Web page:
While it sounds like homesteading off the grid leads to a simple life of easy existence, the reality is quite different. We spent a lot of time, effort, and money in maintaining the systems to keep us going off grid. This included buying gas for the generator, buying ice for the cooler, hauling in water, doing laundry, and maintaining our waste system.
All of these things combined together often required a lot of our time and also required specialized equipment. We also have many tools that we use regularly, livestock goods, and our household items that are in storage.
In order to protect these items and to avoid paying storage fees, you may want to consider buying or building some sort of storage shed that allows you to safely store your items while you are living in your temporary situation.
We built our storage shed from scratch and it was a great learning experience for us. For additional storage and workspace, we added a lean to on three sides of the shed.
This structure has been invaluable to us. Since we are still living in a small space, we use the shed to store items that we need to keep handy, but do not have room for in the camper.
Homesteading off the grid short term as a family is something that can be achieved, but it requires planning and having systems in place. You want to set yourself up to not just survive, but thrive in your situation.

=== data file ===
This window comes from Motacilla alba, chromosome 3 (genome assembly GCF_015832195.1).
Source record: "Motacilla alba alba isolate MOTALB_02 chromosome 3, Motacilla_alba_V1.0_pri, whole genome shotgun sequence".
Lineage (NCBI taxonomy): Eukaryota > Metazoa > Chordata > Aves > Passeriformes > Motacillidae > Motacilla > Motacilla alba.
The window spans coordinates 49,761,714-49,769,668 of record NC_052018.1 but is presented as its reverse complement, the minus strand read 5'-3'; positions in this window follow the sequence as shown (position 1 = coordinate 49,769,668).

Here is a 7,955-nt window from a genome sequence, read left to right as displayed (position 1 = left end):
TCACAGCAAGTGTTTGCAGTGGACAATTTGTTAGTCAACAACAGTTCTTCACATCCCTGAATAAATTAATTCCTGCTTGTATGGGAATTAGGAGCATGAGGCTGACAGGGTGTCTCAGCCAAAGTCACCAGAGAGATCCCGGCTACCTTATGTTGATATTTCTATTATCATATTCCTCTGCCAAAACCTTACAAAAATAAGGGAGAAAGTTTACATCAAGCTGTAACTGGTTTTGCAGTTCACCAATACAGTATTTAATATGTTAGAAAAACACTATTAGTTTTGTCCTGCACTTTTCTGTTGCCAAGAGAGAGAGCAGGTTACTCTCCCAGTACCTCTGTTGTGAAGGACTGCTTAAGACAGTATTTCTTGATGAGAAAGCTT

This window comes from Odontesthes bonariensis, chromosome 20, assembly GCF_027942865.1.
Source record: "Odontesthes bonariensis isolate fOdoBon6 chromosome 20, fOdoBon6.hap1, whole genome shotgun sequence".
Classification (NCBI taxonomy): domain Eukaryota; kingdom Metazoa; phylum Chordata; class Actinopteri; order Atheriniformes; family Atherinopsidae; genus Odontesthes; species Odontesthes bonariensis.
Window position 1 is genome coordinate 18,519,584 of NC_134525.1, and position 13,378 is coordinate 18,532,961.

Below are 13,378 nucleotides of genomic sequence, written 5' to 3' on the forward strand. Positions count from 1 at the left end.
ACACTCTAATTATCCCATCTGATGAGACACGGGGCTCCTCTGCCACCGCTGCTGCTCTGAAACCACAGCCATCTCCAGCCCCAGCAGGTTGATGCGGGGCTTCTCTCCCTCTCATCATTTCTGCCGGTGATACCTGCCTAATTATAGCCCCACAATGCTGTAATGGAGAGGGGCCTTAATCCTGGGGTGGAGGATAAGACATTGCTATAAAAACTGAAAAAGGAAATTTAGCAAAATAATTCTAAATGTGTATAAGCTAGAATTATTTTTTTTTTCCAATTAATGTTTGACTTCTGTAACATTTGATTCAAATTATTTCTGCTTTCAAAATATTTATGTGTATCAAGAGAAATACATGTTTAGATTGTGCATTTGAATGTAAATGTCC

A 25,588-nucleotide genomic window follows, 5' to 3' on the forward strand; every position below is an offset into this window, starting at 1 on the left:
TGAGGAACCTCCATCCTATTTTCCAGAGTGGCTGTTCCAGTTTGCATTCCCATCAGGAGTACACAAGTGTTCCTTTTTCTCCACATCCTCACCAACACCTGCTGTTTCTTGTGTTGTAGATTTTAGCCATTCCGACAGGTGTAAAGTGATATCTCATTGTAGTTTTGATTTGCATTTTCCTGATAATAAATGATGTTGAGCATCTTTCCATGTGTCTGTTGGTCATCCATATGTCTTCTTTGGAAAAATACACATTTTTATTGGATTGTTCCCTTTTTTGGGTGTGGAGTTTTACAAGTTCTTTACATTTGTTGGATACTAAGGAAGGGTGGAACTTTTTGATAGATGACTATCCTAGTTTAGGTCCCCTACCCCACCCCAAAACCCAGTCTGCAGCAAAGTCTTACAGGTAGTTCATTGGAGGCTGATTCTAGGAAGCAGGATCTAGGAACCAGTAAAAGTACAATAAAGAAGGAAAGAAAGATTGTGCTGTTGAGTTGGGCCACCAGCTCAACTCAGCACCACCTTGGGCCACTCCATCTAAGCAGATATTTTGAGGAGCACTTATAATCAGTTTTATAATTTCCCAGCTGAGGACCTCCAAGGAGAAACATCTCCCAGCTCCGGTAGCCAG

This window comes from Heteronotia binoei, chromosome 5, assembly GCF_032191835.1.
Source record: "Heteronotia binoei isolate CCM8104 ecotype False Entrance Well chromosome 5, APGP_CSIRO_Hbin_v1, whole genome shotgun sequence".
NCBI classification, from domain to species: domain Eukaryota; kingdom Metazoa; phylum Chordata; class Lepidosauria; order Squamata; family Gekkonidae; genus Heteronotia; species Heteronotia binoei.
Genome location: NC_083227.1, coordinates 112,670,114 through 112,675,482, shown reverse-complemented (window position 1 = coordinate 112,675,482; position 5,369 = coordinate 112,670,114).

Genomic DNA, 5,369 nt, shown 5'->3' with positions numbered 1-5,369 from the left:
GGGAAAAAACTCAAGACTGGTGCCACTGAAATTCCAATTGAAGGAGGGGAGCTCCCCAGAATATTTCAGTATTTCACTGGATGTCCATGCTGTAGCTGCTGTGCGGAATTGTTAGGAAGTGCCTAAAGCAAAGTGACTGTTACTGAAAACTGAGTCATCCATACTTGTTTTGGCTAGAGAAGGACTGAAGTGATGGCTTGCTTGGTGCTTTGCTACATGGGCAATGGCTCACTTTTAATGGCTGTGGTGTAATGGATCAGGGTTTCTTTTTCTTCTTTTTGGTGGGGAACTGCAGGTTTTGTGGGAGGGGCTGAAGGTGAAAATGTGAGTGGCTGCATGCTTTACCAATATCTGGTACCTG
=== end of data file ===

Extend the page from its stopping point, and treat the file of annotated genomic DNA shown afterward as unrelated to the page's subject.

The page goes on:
I know that living off the grid short term is a completely different situation from a permanent off the grid setup. My experience obviously lies in the temporary situation.
If you’re looking for more information on how to build your homestead to be off grid permanently, then I suggest you look at Accidental Hippies. Emily and her family built their homestead from scratch and their house is completely off the grid. She has a lot of helpful information.
Homesteading off the grid for a short time was overall a positive experience for us. It was not without its challenges, but the challenges made us more resilient and stronger in the end.
Because of our experience, we have a greater peace of mind knowing that we have the knowledge and equipment to run off grid in extenuating circumstances. Have you lived off the grid or are you considering it?